The Art Nouveau and Art Déco Museum is essentially a museum for decorative arts that sets a sweeping tour through time from the last decades of the 19th century until World War II. This period of time of no more than sixty years is certainly one of the most prolific of the applied arts. The bulk of the pieces that can be seen at the Museum are utilitarian objects which respond to meticulous aesthetic criteria. This is the duality that, on the one hand, makes them really interesting as a testimony of the way of life at that time and that, on the other hand, made some of them disappear due to their daily use.
During the 19th century, the decorative arts remained stuck in the past, characterized by the systematic repetition of patterns and by the increasingly poorer quality finishes due to a lack of traditional character. The machines had imposed production systems that gave priority to quantity over quality. This situation led to a reaction, making the Arts & Crafts artists seek new models of expression and new ways of creativity, and advocating for the comparison of the decorative arts and the Fine Arts, so that more attention was paid to the quality and detail and the exquisite finishes. This aesthetic concern was the birth of a new style: the Art Nouveau.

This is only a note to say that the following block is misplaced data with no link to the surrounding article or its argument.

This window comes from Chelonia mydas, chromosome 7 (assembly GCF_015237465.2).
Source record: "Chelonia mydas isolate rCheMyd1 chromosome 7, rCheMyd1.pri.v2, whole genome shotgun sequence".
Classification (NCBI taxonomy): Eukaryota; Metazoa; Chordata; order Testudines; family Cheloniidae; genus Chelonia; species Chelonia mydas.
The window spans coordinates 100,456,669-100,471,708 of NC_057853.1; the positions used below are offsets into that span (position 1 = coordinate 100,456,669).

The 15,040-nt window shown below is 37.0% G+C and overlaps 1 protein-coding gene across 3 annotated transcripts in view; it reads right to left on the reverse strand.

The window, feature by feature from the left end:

Throughout its nineteen collections, the sweeping tour shows the visitor the production of the European workshops of decorative arts during the Nouveau an Déco periods. jewellery by Masriera and Faberge; iridescent glass from the workshops of Lotz, Kralik, Pallme König or l’École de Nancy, including pieces by Emile Gallé, the Daum brothers and Paul Nicolas; furniture by Homar, Majorelle, Busquets; porcelain pieces by Rosenthal, Royal Copenhagen, Mariano Benlliure, Gustave Guetant and Zuloaga. The funds amassed by the Lis House show the professional trajectory of very significant artists such as Émile Gallé and his glass works of superimposed layers and his exquisite furniture, or the evolution of Rene Lalique who, starting out by designing Art Nouveau jewellery, subsequently orientated his creativity towards glass design in the following decades.
The French porcelain doll collection from the 19th century is outstanding and has been defined by experts as the best collection ever exhibited worldwide, as well as the Chryselephantine collection by Demetre Chiparus or Ferdinand Preiss, small sculptures that combine metal for clothes and ivory for the nude parts of the body such as hands and face, that have become emblematic of Art Déco .